Book launch: “Culture and Resistance” by Edward Said and David Barsamian

This forum looks at Said’s legacy in the context of the ongoing dispossession of the Palestinian people.
Moderator: Joanne Naiman
Main Speaker: David Barsamian
Panelists: Hanna Kawas, Adel Iskandar, Sana Janjua

A painting depicting Edward Said

Saturday, February 23, 2019 at 2 PM – 4 PM
Room 7000 SFU Harbor Centre 515 West Hastings Street

The late Edward Said left an indelible mark on post-colonial studies with his book, “Orientalism” and taught generations to recognize the West’s constructions of its “other,” particularly in the Middle East and the Islamic world. As a Palestinian intellectual Said brought his anti-colonial critique to bear on what he called “The Question of Palestine,” revealing Zionism as a colonial ideology and the Western liberal support of this as a part of its colonial heritage. He was one of the first to publicly criticize the Oslo Accords and said one month after the signing of Oslo in 1993 that it was “an instrument of Palestinian surrender, a Palestinian Versailles”. This forum looks at Said’s legacy in the context of the ongoing dispossession of the Palestinian people.

Moderator: Joanne Naiman
Main Speaker: David Barsamian
Panelists: Hanna Kawas, Adel Iskandar, Sana Janjua

David Barsamian is an investigative journalist, broadcaster and author. He is the founder and director of Alternative Radio, which is in its 33rd year. He has interviewed and written books with Noam Chomsky, Eqbal Ahmad, Howard Zinn, Tariq Ali, Richard Wolff, Arundhati Roy and Edward Said. His latest with Noam Chomsky is Global Discontents. His book with Edward Said, Culture & Resistance, which had been out of print is just reissued with a new introduction by David. He is a winner of the Media Education Award, the ACLU’s Upton Sinclair Award for independent journalism, and the Cultural Freedom Fellowship from the Lannan Foundation. The Institute for Alternative Journalism named him one of its Top Ten Media Heroes. He is the recipient of the Lifetime Achievement Award from the Rocky Mountain Peace and Justice Center. He has collaborated with the world-renowned Kronos Quartet in events in New York, London, and Vienna. He was deported from India in 2011 because of his work on human rights abuses in Kashmir. He reports on people’s struggles across North America and the rest of the world.

David Barsamian will speak on Edward Said and the Middle East.

Adel Iskandar is an Assistant Professor of Global Communication at Simon Fraser University in Vancouver/Burnaby, Canada. He is the author, co-author, and editor of several works including “Egypt In Flux: Essays on an Unfinished Revolution” (AUCP/OUP); “Al-Jazeera: The Story of the Network that is Rattling Governments and Redefining Modern Journalism” (Basic Books); “Edward Said: A Legacy of Emancipation and Representation” (University of California Press); “Mediating the Arab Uprisings” (Tadween Publishing); and “Media Evolution on the Eve of the Arab Spring” (Palgrave Macmillan). Iskandar’s work deals with media, identity and politics; and he has lectured extensively on these topics at universities worldwide. Iskandar’s engaged participatory research includes supporting knowledge production through scholarly digital publishing such as “Jadaliyya” and academic podcasting such as “Status.”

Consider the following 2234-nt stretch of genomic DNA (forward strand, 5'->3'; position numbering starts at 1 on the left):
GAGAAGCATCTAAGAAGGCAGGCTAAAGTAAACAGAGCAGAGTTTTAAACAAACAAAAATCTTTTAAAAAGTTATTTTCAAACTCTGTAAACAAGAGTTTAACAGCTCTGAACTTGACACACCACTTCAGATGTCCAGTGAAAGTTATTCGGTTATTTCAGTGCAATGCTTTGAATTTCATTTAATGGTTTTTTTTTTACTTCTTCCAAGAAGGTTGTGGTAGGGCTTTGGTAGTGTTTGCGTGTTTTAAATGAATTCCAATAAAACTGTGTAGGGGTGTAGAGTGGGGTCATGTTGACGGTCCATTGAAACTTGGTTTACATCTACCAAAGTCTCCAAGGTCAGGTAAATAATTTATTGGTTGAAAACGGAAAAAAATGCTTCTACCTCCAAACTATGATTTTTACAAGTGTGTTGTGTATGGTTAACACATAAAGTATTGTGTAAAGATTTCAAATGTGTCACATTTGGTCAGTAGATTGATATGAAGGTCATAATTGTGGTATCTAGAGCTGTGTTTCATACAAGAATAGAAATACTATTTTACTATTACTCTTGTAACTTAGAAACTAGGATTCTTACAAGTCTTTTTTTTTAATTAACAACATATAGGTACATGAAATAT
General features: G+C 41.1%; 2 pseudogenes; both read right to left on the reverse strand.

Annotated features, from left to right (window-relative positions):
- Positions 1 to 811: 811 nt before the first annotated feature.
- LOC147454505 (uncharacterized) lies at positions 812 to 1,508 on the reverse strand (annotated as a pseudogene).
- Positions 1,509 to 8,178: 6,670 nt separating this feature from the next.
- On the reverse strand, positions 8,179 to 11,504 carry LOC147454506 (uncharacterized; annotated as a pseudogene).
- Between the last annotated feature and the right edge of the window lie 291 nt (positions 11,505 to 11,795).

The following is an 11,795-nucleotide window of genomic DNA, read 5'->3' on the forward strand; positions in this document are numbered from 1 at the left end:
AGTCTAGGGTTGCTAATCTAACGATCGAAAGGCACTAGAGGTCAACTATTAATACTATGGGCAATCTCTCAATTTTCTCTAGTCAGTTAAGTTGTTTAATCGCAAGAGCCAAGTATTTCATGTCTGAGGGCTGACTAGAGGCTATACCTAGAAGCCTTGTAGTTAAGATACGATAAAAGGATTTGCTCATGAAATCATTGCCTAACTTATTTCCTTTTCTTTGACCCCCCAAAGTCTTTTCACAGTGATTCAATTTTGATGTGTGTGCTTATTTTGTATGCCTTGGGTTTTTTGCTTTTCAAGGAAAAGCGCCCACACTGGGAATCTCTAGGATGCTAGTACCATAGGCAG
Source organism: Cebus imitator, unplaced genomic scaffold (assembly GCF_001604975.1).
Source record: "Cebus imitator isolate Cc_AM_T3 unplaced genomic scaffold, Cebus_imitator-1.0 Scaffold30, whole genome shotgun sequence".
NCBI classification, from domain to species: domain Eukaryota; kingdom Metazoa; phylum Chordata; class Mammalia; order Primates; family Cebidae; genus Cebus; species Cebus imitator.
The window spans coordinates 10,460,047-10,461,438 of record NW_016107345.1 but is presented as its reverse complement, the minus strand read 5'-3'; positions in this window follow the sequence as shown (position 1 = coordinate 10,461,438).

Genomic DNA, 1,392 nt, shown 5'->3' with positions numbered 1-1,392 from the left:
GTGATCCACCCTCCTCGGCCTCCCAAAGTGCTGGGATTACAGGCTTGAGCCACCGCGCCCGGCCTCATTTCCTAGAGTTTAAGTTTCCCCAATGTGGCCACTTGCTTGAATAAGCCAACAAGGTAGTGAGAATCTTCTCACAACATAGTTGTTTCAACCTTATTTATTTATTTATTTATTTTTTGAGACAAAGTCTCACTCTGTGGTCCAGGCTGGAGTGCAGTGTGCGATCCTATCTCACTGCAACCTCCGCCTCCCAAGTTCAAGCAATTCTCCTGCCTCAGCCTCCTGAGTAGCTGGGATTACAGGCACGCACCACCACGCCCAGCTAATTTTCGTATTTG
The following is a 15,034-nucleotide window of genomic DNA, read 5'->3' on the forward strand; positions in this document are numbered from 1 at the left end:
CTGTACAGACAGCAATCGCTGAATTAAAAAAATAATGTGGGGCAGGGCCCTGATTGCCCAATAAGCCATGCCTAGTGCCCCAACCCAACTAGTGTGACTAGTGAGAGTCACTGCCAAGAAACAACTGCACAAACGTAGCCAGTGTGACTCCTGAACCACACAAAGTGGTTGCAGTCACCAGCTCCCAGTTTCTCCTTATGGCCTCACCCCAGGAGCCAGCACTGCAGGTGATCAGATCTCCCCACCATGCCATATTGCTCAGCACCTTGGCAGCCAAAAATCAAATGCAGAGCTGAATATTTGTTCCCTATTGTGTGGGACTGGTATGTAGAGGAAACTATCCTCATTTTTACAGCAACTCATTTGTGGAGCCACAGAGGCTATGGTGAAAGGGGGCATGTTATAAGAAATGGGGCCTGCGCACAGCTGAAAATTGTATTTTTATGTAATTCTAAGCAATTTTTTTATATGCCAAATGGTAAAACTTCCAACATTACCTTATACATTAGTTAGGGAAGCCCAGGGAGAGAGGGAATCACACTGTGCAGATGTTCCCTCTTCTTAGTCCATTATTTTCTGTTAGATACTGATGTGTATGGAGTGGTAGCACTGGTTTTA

Adel Iskandar will speak on Said’s critique of Orientalism and Nativism and his positioning as a secular humanist in exile.

Hanna Kawas is a Palestinian born in Bethlehem, Palestine. He is a writer and activist and has spent all of his adult life working for Palestinian national and human rights, as well as supporting liberation movements all over the world. Hanna is the chairperson of Canada Palestine Association, which was established in 1980, and is also the co-host of Voice of Palestine. He is currently active with BDS Vancouver-Coast Salish that has launched multiple campaigns.

Hanna Kawas will speak on the current situation of the Palestinians.

Sana Janjua writes poems. She is going to read three poems: one from Neruda’s Isla Negra, one from Darwish, and one from Faiz. All three speak to the experience of exile, memory of violence, and the condition of the refugees drawing connection to the global crisis of internally displaced peoples, and forced migration(s) across borders.

Joanne Naiman is Professor Emerita of Sociology at Ryerson University in Toronto. She has been involved over the years in a variety of activist organizations, including the anti-apartheid movement as well as support for public education in Ontario. Since moving to Vancouver in 2008 she has been an active member of Independent Jewish Voices.

Organized by South Asian Network for Secularism and Democracy (SANSAD), Canada Palestine Association, Independent Jewish Voices, and Committee of Progressive Pakistani Canadians (CPPC) with support from Dr. Hari Sharma Foundation and the Institute for the Humanities, Simon Fraser University.

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Videos of the event.

Presentation of CPA Chairperson